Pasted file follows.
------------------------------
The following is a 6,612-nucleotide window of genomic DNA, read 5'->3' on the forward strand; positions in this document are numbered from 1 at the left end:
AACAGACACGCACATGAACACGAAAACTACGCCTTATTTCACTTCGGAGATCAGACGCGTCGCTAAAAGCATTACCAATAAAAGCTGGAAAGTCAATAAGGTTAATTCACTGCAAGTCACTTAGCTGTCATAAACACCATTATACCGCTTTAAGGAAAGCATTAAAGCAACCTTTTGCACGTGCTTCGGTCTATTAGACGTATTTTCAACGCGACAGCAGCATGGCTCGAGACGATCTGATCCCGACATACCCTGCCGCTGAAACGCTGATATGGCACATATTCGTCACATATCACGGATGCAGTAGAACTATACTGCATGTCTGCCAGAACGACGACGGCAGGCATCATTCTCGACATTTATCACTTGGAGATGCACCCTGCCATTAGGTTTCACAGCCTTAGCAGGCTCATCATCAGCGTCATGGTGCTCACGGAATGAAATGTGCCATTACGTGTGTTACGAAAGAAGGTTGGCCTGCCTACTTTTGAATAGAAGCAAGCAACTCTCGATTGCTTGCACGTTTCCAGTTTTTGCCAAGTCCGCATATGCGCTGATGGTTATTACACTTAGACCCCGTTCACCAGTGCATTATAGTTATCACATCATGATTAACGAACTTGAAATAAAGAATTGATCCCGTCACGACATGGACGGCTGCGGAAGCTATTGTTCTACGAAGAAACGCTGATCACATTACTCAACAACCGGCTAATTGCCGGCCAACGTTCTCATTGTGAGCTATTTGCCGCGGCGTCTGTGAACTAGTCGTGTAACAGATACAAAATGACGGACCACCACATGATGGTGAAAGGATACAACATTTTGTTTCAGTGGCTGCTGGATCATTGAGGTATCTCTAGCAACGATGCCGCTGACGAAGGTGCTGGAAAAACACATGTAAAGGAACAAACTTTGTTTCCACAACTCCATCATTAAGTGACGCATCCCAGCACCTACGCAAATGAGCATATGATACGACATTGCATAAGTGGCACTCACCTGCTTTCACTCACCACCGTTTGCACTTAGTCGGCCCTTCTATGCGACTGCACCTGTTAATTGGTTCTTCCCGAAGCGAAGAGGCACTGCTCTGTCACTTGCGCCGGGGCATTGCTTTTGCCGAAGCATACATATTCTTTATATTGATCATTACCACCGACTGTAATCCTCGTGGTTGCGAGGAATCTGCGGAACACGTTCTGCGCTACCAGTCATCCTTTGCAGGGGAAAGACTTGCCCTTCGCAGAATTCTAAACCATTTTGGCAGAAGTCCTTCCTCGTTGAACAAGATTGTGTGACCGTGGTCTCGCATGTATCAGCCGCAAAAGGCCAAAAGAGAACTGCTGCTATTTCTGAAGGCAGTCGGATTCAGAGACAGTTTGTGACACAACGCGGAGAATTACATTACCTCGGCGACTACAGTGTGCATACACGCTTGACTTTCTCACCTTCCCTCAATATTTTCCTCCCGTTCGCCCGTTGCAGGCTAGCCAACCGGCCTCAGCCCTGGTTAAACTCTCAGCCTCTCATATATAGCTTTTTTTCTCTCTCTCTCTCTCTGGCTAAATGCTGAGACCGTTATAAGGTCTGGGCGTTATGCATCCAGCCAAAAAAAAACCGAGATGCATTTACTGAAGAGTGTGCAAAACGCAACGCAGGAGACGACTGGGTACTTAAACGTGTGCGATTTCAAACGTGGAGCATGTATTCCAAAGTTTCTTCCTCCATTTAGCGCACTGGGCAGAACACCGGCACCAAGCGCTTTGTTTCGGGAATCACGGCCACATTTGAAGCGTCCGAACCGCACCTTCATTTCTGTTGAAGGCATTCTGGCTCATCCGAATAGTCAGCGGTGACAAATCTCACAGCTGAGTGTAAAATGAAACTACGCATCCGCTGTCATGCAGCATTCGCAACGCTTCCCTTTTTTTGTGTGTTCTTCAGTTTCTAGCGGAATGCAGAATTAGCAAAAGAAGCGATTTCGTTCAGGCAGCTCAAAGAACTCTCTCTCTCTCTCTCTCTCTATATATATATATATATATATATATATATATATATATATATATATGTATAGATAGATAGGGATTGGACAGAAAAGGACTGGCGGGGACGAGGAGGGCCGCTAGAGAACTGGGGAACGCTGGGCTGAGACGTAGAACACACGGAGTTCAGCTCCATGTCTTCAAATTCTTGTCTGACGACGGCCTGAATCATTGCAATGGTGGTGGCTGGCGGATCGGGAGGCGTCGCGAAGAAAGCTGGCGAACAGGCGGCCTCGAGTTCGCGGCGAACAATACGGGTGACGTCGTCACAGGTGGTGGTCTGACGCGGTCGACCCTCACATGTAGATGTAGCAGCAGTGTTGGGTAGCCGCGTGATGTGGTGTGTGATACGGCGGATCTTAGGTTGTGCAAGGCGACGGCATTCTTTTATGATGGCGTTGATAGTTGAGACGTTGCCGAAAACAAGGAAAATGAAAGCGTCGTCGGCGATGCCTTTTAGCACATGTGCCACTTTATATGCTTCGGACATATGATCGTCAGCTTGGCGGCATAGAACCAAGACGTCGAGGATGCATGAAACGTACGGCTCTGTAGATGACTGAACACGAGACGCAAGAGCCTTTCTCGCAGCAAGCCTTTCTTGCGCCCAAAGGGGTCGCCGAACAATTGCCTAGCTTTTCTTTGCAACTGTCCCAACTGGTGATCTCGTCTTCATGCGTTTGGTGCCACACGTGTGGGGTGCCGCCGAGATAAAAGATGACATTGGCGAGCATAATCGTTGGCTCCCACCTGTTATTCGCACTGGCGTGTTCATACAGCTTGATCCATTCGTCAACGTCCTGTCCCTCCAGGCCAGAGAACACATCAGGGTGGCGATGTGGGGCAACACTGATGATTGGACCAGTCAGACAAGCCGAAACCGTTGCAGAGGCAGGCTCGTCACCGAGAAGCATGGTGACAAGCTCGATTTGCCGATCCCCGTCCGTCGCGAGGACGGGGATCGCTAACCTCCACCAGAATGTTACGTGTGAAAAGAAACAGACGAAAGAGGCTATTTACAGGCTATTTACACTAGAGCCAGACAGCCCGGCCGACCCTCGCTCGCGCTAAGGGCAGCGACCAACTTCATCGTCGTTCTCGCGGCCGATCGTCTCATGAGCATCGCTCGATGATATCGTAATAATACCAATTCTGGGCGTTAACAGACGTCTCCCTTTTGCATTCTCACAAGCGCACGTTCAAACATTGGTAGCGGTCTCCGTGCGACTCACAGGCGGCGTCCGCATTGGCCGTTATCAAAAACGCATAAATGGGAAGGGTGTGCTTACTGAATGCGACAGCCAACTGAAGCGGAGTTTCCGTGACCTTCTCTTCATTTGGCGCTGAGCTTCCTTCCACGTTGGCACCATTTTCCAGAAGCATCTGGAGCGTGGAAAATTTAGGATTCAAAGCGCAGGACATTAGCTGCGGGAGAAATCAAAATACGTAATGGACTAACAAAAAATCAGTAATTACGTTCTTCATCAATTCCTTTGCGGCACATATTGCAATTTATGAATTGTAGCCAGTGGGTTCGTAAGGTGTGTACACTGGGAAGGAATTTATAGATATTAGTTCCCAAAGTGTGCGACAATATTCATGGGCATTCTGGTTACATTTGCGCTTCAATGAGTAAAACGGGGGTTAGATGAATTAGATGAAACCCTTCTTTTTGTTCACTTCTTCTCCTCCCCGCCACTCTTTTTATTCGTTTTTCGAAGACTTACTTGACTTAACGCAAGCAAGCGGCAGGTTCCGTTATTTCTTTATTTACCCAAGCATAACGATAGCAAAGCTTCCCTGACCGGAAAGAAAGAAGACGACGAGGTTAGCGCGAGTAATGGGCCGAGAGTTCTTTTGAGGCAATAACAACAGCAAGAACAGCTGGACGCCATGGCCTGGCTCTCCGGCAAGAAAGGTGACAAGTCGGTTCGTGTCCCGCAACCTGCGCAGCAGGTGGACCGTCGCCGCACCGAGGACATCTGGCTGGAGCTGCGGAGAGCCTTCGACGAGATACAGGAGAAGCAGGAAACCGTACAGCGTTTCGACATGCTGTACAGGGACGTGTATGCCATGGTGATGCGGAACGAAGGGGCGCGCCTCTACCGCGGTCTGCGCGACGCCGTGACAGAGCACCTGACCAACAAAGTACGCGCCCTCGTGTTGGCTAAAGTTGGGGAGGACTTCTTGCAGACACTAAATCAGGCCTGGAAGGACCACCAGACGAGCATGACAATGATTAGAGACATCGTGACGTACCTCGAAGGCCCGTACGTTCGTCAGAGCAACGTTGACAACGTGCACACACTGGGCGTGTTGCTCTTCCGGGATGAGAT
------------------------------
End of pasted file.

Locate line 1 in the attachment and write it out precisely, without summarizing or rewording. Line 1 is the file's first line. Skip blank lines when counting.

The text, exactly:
The following is a 6,612-nucleotide window of genomic DNA, read 5'->3' on the forward strand; positions in this document are numbered from 1 at the left end: